Hearing aids could soon read lips

Artificial intelligence (AI) could be rolled out on the next generation of hearing aids to help the wearer read lips. Engineers at the University of Glasgow, who developed the technology, say it can even determine what’s being said by people wearing masks.

Data was collected from scanning faces with radar and Wi-Fi signals as they spoke, then used to train an algorithm. It resulted in 95 per cent accuracy in interpreting speech in people without a mask and 83 per cent in those with their lips covered.

Incorporating AI into hearing aids in this way could make it easier for those hard of hearing to understand speech in busy environments. Not being able to take part in conversations in certain settings can be particularly isolating for the elderly.

Dr Qammer Abbasi, of the University of Glasgow’s James Watt School of Engineering and lead author, said: “Around five per cent of the world’s population - about 430 million people - have some kind of hearing impairment.

“Hearing aids have provided transformative benefits for many hearing-impaired people. A new generation of technology which collects a wide spectrum of data to augment and enhance the amplification of sound could be another major step in improving hearing-impaired people’s quality of life.”

At present, hearing aids work by amplifying the ambient noise around a wearer. The success of this approach is limited, however, as it makes it difficult to focus on specific sounds or a single voice amongst a group of people.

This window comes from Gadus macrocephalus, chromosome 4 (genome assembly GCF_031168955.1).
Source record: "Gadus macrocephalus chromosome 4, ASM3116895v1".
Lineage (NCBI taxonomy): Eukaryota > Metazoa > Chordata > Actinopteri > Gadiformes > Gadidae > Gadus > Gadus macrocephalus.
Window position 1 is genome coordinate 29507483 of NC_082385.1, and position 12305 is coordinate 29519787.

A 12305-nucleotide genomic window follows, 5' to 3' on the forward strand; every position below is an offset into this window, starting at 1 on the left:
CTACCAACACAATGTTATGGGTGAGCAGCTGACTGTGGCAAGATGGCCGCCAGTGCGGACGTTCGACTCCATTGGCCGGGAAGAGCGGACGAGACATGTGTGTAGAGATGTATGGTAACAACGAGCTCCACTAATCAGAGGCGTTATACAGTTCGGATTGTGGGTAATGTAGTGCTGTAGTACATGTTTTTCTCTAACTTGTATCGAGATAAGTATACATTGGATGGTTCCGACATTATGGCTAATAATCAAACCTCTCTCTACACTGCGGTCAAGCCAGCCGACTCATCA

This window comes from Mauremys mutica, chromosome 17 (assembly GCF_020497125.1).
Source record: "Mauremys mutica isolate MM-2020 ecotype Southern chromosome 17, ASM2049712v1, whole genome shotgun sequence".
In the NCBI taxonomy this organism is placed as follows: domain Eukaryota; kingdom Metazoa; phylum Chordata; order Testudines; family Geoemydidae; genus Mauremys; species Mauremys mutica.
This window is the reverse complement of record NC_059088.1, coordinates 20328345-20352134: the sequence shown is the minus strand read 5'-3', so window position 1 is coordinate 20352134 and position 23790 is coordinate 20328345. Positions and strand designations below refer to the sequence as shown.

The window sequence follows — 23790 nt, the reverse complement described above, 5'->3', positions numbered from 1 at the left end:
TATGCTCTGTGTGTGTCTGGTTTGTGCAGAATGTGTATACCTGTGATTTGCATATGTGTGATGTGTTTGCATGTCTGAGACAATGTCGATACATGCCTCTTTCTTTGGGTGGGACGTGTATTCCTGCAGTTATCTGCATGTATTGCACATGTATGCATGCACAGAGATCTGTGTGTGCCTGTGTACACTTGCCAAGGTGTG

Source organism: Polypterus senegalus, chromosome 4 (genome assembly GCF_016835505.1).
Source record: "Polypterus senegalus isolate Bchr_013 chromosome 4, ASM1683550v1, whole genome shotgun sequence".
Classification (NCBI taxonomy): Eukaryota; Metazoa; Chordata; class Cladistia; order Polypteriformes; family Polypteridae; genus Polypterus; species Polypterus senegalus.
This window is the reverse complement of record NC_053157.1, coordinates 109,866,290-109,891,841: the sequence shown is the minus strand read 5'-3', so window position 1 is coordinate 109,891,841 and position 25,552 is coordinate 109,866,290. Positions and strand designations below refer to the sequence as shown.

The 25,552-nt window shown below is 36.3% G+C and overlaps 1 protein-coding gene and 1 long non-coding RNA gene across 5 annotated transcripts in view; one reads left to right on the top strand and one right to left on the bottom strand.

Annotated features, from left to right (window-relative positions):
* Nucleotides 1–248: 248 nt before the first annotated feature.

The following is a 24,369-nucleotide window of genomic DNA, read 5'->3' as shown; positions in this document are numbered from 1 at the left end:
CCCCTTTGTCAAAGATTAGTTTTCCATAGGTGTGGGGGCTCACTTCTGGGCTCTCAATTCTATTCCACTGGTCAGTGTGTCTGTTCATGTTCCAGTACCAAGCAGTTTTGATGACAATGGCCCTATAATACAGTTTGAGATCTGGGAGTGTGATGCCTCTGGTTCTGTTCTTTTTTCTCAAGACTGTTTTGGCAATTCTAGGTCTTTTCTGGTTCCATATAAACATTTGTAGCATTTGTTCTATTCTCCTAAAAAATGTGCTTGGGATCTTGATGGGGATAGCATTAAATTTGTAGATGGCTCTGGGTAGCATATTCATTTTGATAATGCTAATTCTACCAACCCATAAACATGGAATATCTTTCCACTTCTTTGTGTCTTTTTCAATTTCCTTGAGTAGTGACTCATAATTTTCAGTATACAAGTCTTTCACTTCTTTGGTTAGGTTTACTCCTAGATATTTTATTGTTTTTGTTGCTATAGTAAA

The so-called smart hearing aids will be able to overcome this, as they’ll be fitted with a device that collects lip-reading data. Traditional audio amplification will still be used, with the two techniques combined for an all-round better level of understanding.

Researchers in the past have looked into the idea of using cameras to aid lip reading, but this approach raised some concerns about privacy. Face masks, which were common throughout the pandemic, also thwarted the ability for video footage to be captured.

In developing the new technology, scientists collected 3,600 data samples from volunteers repeating vowel sounds. These were then used to teach machine learning and deep learning algorithms to identify the characteristic movements of the mouth.

Since radio frequency signals can easily pass through fabric, face masks didn’t hinder the algorithm’s ability to read vowel formations. When combined with Wi-Fi signals, the technique was even more successful.

Dr Qammer added: “With this research, we have shown that radio frequency signals can be used to accurately read vowel sounds on people’s lips, even when their mouths are covered. While the results of lip reading with radar signals are slightly more accurate, the Wi-Fi signals also demonstrated impressive accuracy.

“Given the ubiquity and affordability of Wi-Fi technologies, the results are highly encouraging, which suggests that this technique has value both as a standalone technology and as a component in future multimodal hearing aids.”

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